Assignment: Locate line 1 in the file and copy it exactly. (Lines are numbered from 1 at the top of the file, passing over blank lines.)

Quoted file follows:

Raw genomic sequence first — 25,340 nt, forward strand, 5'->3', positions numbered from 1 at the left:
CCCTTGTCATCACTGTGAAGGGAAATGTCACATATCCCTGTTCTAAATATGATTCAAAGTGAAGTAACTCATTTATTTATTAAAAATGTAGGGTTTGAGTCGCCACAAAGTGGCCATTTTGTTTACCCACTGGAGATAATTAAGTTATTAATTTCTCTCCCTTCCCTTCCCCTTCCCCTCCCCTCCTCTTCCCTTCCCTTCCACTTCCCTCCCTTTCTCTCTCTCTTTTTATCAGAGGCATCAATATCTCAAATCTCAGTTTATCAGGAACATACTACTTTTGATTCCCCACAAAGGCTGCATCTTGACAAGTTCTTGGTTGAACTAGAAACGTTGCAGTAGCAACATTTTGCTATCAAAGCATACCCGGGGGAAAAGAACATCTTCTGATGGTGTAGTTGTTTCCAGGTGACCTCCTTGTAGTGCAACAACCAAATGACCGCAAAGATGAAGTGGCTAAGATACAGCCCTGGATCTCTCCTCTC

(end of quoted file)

Raw genomic sequence first — 25,340 nt, forward strand, 5'->3', positions numbered from 1 at the left: